Unfortunately, he added, there is "no way to gain ad hoc security clearance," however all applicants need to be sponsored to ensure they are put forward for the security vetting procedures carried out by the Agency.

A MoD project officer, or a security controller in a main contracting company with specific powers to sponsor the clearances, normally fulfils the role of sponsor, yet for each individual project contractors should ask the agent who the sponsor is.

"Applicants should ask who the sponsor is, and approach the sponsor/ security controller directly if they feel the employment agency is discriminating against them because they do not have a clearance," Hodgeon said.

"MoD sponsors and Defence Industry security controllers have been reminded that any employment agency they use must not discriminate against uncleared applicants.

"Job advertisements should include wording along the lines of 'applicants should possess a security clearance or be prepared to undergo clearance checks.'"

The DVA acknowledged its vetting process has been delayed due to a modernisation scheme, which handed some agents an excuse to limit their recruitment trawl to contractors already possessing security clearance.

Yet again, contractors are encouraged to challenge such action because it breaches Cabinet Office policy that states, 'classified contracts and appointments should be open to any suitably qualified organisation/person.'

The Agency even has a posting on its website reiterating the message to contractors and other interested parties.

"Vetting delays are now in the past and the DVA can process most straightforward clearances at the SC level within just a couple of weeks. If this is not fast enough, MoD project sponsors can discuss individual cases with the DVA in order to provide an even faster service should a clearance be particularly urgent."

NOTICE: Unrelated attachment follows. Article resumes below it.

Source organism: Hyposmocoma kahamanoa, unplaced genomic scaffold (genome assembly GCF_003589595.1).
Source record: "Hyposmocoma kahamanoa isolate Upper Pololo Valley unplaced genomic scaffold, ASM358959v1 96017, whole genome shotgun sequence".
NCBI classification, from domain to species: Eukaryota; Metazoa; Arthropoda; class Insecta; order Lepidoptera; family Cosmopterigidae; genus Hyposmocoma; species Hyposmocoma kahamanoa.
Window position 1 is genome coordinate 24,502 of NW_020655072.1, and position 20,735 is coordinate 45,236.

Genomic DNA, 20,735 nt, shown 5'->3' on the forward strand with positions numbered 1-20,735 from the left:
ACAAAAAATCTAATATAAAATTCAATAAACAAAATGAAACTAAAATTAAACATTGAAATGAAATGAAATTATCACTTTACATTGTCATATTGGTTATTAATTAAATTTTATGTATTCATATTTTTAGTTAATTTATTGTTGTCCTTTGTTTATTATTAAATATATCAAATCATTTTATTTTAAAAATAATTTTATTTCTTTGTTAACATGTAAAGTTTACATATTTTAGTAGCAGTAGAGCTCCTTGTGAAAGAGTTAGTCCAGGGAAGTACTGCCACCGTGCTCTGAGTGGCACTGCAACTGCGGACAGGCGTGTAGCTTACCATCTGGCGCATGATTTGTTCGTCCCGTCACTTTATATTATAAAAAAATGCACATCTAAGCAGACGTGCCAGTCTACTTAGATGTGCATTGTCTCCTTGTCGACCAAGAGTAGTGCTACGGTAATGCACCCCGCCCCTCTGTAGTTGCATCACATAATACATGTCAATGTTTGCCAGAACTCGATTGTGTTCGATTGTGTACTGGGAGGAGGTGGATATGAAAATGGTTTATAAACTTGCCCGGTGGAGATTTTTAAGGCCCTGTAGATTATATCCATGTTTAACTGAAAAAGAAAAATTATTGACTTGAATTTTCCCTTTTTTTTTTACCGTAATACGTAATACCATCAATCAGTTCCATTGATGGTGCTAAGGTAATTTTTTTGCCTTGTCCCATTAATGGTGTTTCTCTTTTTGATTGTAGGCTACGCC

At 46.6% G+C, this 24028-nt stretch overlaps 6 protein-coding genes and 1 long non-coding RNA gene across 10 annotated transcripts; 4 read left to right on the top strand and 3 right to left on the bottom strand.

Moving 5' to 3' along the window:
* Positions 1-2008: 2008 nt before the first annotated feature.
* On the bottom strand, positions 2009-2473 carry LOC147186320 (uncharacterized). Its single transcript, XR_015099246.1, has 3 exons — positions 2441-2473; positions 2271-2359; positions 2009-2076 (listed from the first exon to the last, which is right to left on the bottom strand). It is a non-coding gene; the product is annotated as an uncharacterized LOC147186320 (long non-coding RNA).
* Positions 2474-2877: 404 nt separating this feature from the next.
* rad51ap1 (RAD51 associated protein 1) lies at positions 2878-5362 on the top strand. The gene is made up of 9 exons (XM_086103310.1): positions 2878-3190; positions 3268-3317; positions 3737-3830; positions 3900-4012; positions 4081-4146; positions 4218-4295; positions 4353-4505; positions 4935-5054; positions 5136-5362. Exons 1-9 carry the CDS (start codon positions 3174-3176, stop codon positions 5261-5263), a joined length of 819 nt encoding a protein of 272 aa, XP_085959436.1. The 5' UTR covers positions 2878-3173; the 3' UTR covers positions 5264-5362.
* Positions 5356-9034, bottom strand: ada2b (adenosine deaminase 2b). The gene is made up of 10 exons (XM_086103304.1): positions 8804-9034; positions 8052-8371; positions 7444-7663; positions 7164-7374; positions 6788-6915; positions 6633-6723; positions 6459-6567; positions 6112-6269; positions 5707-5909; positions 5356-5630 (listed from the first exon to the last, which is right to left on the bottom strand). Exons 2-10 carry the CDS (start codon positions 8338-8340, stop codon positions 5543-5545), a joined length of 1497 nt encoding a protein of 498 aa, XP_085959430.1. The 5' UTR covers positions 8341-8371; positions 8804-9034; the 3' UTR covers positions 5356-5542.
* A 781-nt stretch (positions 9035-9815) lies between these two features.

Such a course of action takes just a few days in straightforward cases.

Clearance is then granted on the condition the candidate has no; "known association with a terrorist group, severe financial problems, personal problems that might make the person vulnerable to outside pressure, certain medical conditions, or a history of breaking the law."

It added that contrary to popular belief, there has been no tightening of vetting procedures in the wake of the July 7 London bombings or the 9/11 terrorist attacks on the US.

When asked whether the DVA agreed that the current policy to obtain SC causes a 'restraint of trade' compounded by the unhelpful action, or inaction, from agents, it responded:

"We have been trying to do something about the 'Catch22' problem for some considerable time. We have made the Cabinet Office aware of the problems the current policy causes, and various solutions have been discussed, but none have found favour with all parties involved in the process."

For its part, DVA pledged to provide "a much more responsive service" in the future, aiming for SC provision within days not months; something it hopes will be possible with development and implementation of much-anticipated 'e-vetting.'